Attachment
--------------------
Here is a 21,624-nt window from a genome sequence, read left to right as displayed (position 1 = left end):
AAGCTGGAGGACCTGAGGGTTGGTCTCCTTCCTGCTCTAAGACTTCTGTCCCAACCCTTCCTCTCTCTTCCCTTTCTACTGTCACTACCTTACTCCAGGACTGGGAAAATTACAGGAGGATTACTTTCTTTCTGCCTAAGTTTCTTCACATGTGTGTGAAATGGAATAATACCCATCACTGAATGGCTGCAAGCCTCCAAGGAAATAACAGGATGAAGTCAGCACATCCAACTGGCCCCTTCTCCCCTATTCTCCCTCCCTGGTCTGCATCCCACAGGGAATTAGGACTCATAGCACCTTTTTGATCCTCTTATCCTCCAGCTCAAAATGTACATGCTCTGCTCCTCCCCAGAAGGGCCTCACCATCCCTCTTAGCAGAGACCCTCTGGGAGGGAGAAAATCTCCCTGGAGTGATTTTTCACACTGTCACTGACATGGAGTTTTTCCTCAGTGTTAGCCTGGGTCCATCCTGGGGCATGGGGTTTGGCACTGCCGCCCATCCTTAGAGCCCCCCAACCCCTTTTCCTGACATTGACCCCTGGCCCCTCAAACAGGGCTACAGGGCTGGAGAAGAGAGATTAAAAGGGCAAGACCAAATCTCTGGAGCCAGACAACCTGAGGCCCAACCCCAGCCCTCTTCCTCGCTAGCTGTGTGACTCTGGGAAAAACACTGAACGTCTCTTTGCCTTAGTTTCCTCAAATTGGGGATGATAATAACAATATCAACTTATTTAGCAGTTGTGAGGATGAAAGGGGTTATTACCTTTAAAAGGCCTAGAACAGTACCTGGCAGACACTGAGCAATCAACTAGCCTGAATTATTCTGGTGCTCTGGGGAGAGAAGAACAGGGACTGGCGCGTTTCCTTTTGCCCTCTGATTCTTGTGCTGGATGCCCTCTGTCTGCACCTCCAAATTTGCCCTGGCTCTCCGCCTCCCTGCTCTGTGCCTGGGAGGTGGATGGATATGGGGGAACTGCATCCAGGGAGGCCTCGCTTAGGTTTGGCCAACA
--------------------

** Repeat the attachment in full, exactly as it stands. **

Here is a 21,624-nt window from a genome sequence, read left to right as displayed (position 1 = left end):
AAGCTGGAGGACCTGAGGGTTGGTCTCCTTCCTGCTCTAAGACTTCTGTCCCAACCCTTCCTCTCTCTTCCCTTTCTACTGTCACTACCTTACTCCAGGACTGGGAAAATTACAGGAGGATTACTTTCTTTCTGCCTAAGTTTCTTCACATGTGTGTGAAATGGAATAATACCCATCACTGAATGGCTGCAAGCCTCCAAGGAAATAACAGGATGAAGTCAGCACATCCAACTGGCCCCTTCTCCCCTATTCTCCCTCCCTGGTCTGCATCCCACAGGGAATTAGGACTCATAGCACCTTTTTGATCCTCTTATCCTCCAGCTCAAAATGTACATGCTCTGCTCCTCCCCAGAAGGGCCTCACCATCCCTCTTAGCAGAGACCCTCTGGGAGGGAGAAAATCTCCCTGGAGTGATTTTTCACACTGTCACTGACATGGAGTTTTTCCTCAGTGTTAGCCTGGGTCCATCCTGGGGCATGGGGTTTGGCACTGCCGCCCATCCTTAGAGCCCCCCAACCCCTTTTCCTGACATTGACCCCTGGCCCCTCAAACAGGGCTACAGGGCTGGAGAAGAGAGATTAAAAGGGCAAGACCAAATCTCTGGAGCCAGACAACCTGAGGCCCAACCCCAGCCCTCTTCCTCGCTAGCTGTGTGACTCTGGGAAAAACACTGAACGTCTCTTTGCCTTAGTTTCCTCAAATTGGGGATGATAATAACAATATCAACTTATTTAGCAGTTGTGAGGATGAAAGGGGTTATTACCTTTAAAAGGCCTAGAACAGTACCTGGCAGACACTGAGCAATCAACTAGCCTGAATTATTCTGGTGCTCTGGGGAGAGAAGAACAGGGACTGGCGCGTTTCCTTTTGCCCTCTGATTCTTGTGCTGGATGCCCTCTGTCTGCACCTCCAAATTTGCCCTGGCTCTCCGCCTCCCTGCTCTGTGCCTGGGAGGTGGATGGATATGGGGGAACTGCATCCAGGGAGGCCTCGCTTAGGTTTGGCCAACA